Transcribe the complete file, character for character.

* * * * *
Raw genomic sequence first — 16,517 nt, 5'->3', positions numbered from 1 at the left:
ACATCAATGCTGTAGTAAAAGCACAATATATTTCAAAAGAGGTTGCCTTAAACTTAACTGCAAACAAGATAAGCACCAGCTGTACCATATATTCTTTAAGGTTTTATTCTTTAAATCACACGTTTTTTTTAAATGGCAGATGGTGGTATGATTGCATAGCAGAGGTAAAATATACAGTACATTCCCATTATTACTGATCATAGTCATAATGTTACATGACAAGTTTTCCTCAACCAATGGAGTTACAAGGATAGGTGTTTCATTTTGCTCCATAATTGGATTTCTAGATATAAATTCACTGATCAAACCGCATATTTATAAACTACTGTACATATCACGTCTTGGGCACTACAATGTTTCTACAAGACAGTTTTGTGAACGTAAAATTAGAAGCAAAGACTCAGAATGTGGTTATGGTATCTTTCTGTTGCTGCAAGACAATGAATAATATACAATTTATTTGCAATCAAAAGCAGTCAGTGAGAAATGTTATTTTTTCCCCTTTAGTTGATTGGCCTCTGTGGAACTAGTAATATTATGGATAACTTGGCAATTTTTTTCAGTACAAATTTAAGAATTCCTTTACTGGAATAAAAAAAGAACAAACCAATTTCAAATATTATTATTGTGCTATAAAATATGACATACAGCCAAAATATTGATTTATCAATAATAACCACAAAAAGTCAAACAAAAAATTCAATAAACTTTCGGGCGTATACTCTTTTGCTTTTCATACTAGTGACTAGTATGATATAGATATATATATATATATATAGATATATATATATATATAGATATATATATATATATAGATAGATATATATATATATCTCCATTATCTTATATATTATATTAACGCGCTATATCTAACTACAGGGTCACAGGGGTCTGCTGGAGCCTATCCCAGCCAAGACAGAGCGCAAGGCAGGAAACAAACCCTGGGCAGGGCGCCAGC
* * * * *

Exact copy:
Raw genomic sequence first — 16,517 nt, 5'->3', positions numbered from 1 at the left:
ACATCAATGCTGTAGTAAAAGCACAATATATTTCAAAAGAGGTTGCCTTAAACTTAACTGCAAACAAGATAAGCACCAGCTGTACCATATATTCTTTAAGGTTTTATTCTTTAAATCACACGTTTTTTTTAAATGGCAGATGGTGGTATGATTGCATAGCAGAGGTAAAATATACAGTACATTCCCATTATTACTGATCATAGTCATAATGTTACATGACAAGTTTTCCTCAACCAATGGAGTTACAAGGATAGGTGTTTCATTTTGCTCCATAATTGGATTTCTAGATATAAATTCACTGATCAAACCGCATATTTATAAACTACTGTACATATCACGTCTTGGGCACTACAATGTTTCTACAAGACAGTTTTGTGAACGTAAAATTAGAAGCAAAGACTCAGAATGTGGTTATGGTATCTTTCTGTTGCTGCAAGACAATGAATAATATACAATTTATTTGCAATCAAAAGCAGTCAGTGAGAAATGTTATTTTTTCCCCTTTAGTTGATTGGCCTCTGTGGAACTAGTAATATTATGGATAACTTGGCAATTTTTTTCAGTACAAATTTAAGAATTCCTTTACTGGAATAAAAAAAGAACAAACCAATTTCAAATATTATTATTGTGCTATAAAATATGACATACAGCCAAAATATTGATTTATCAATAATAACCACAAAAAGTCAAACAAAAAATTCAATAAACTTTCGGGCGTATACTCTTTTGCTTTTCATACTAGTGACTAGTATGATATAGATATATATATATATATATAGATATATATATATATATAGATATATATATATATATAGATAGATATATATATATATCTCCATTATCTTATATATTATATTAACGCGCTATATCTAACTACAGGGTCACAGGGGTCTGCTGGAGCCTATCCCAGCCAAGACAGAGCGCAAGGCAGGAAACAAACCCTGGGCAGGGCGCCAGC